Token Snags Ex-OneSpan Revenue Leader John Gunn as New CEOGunn Will Prepare Token's Wearable Authentication Ring for Large-Scale Production
A wearable biometric authentication startup says former OneSpan CRO John Gunn is the new chief executive it needs to prepare for large-scale production of its ring-mounted integrated fingerprint sensor.
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Rochester, New York-based Token tasked Gunn with sourcing the critical components needed to manufacture its combined fashion accessory and second factor authentication hardware and with building a base of paying clients. The company announced Gunn's appointment as CEO alongside the closing of a $13 million Series B financing round led by private investment firm Grand Oaks Capital.
"I really enjoy the small environment, the excitement, the urgency and the agility of a startup," Gunn tells Information Security Media Group. "It's great to have the resources of a big company like OneSpan, but there's also advantages to be able to move very quickly in a startup."
Token plans to release a beta version of its new ring within the next few months, one that offers a brighter LED light and improved waterproofing over the original model. Although Gunn's appointment wasn't announced until this week, he actually started as Token's CEO in late March and has already grown the business from 12 to 20 employees by expanding the research and development team (see: Real-Time Detection: Reversing the Fraud Trend).
Overcoming the Component Shortage
Roughly 80% of breaches are caused by authentication being broken, and that has remained steady over the past five years despite increased economywide spending on security and identity, according to Gunn. The stakes of being compromised are higher than ever, especially during this spate of ransomware attacks. A majority of small businesses that experience a ransomware attack ultimately shut down.
"We saw a great opportunity to bring forth a solution that will make a difference," Gunn says. "It layers on top of what other solutions are doing."
It has become significantly more difficult to find the components needed to build hardware-based technology over the past two years, and Gunn says he's spent much of his first three months identifying alternate or substitute parts that can be used in assembly. Gunn says he must ensure that replacement materials have the same physical and electrical characteristics as the components they're replacing.
Assembling the authentication ring is no easy task and needs to be done precisely to ensure the company retains a high yield, which Gunn says is vital when it comes to profitability. Token plans to sell the rings as a two-year subscription for between $15 and $25 per device per month. Gunn says they'll appeal most to senior leaders in areas handling sensitive data, such as finance, human resources and IT.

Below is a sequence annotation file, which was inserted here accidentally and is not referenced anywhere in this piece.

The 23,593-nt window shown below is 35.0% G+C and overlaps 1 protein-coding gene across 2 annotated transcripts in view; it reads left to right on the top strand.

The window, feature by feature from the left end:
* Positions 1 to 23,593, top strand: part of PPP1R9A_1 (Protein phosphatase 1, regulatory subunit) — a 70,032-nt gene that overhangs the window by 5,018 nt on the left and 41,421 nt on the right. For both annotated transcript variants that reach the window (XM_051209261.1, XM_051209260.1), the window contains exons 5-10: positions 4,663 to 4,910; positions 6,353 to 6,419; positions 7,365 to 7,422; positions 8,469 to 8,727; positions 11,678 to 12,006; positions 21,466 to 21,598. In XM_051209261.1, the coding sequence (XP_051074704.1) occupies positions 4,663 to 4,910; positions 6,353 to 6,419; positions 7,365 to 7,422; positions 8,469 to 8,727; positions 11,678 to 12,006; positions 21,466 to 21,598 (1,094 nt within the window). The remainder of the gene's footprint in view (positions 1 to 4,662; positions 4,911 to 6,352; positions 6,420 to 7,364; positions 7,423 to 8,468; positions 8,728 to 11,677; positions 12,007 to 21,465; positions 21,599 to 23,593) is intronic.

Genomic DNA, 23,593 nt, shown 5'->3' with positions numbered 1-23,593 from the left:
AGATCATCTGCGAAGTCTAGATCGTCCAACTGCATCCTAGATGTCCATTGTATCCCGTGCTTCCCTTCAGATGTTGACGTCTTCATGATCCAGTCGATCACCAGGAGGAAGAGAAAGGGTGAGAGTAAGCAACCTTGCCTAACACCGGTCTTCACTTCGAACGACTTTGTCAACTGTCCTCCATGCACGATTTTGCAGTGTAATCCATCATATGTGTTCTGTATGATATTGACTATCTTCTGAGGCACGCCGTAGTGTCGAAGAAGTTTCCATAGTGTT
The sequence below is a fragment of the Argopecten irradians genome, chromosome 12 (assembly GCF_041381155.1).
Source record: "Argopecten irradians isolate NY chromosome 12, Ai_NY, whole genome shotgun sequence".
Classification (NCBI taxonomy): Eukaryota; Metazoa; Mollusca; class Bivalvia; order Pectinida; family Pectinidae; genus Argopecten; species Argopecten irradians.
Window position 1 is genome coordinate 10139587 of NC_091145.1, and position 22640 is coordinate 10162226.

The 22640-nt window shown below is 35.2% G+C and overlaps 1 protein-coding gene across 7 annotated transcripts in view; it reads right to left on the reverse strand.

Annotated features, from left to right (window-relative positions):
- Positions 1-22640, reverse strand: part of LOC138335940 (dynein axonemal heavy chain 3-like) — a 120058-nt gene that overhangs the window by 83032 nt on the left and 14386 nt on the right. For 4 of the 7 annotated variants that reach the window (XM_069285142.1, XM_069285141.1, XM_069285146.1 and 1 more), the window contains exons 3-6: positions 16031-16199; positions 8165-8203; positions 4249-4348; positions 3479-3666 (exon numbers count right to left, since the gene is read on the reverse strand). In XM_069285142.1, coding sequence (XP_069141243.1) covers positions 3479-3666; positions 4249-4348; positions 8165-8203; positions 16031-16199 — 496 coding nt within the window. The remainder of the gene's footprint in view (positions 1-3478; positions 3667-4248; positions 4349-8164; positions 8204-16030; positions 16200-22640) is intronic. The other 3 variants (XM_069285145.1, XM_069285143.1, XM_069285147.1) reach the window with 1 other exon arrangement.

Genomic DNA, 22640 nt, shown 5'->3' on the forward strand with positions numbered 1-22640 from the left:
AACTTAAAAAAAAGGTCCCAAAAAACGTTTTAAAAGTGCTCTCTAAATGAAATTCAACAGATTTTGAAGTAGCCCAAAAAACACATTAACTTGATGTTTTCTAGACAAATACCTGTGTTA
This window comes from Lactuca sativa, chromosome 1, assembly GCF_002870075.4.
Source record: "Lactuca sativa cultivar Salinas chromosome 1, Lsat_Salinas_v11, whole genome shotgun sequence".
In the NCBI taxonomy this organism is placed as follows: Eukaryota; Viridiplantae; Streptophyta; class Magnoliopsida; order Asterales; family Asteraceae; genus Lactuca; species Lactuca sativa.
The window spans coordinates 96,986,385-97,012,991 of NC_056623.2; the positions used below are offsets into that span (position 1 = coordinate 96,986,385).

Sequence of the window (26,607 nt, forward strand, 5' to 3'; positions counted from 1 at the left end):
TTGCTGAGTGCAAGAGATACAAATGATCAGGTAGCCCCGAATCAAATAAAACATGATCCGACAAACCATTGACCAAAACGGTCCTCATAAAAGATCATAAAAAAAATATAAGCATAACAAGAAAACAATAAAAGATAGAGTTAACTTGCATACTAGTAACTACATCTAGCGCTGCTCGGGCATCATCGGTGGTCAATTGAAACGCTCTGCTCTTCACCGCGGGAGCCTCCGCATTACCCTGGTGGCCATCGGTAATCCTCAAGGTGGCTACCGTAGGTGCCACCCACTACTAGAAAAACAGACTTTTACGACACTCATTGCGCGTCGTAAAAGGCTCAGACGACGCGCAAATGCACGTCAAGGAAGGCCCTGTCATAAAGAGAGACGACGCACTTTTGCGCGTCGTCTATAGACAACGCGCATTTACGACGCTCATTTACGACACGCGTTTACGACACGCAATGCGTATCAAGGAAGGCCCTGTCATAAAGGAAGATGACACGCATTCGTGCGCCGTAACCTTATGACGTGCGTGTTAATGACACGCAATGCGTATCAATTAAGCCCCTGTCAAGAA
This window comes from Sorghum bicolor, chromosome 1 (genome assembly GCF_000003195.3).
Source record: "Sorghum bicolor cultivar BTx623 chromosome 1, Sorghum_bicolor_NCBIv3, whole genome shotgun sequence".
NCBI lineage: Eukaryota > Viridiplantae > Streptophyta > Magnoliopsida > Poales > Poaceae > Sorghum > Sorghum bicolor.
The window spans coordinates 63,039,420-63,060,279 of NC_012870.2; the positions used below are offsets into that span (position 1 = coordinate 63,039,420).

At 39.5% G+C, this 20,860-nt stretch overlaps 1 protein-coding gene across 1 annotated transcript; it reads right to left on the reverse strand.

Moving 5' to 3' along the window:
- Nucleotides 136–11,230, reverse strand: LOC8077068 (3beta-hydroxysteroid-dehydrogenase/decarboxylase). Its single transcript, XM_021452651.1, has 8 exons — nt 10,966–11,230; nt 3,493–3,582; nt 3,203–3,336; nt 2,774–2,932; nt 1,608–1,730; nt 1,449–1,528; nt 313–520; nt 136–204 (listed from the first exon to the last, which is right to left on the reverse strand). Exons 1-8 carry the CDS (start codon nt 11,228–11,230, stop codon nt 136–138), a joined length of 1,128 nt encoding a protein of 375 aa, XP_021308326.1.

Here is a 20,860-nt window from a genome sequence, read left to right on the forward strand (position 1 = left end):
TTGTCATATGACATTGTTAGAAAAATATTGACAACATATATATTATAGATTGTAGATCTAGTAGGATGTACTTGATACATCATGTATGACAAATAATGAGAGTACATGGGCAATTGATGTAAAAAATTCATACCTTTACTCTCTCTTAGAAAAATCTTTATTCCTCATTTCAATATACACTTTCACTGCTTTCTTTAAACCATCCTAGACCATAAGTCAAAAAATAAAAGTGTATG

"It's a beautiful blend of the highest level of security with the highest level of convenience," Gunn says. "We're delivering both."
Engineers and Salespeople in Demand
From a personnel standpoint, Gunn says he'd like to grow Token from 20 employees today to more than 50 a year from now, primarily through hiring more engineers and sales personnel. On the engineering front, Gunn says Token is looking for firmware engineers, hardware engineers who have experience working with small circuits, and software developers who can make the product FIDO-compatible.
Token is intended to be layered on top of existing identity offerings from the likes of Okta, Ping Identity or OneSpan, and Gunn says the company needs software developers who are familiar with existing identity and access management technology. He says the product can be self-provisioned without the assistance of an IT service desk, meaning that revenue should ramp rapidly once it's been manufactured.
On the go-to-market side, Token is looking to hire sales managers, account managers, sales engineers and sales development reps who can generate demand and educate the target market on the company's technology. The company for now relies primarily on agencies and freelancers to address Token's marketing needs, meaning that most of the full-time positions are on the sales side, Gunn says.
Token is focusing on sectors that are targeted the most by adversaries, such as retail and wholesale, financial services, healthcare and energy. The product can help protect businesses of all sizes, but Gunn says it's designed for companies that already have identity and access management offerings deployed since Token only addresses a small piece of the much bigger identity puzzle.
"It's for the high end of the market," Gunn says. "It's not for everybody. You wouldn't use it to protect your Twitter account or your TikTok. But if your CFO has the ability to send six- or seven-figures sums, then it's essential. It makes a real difference in protecting the organization."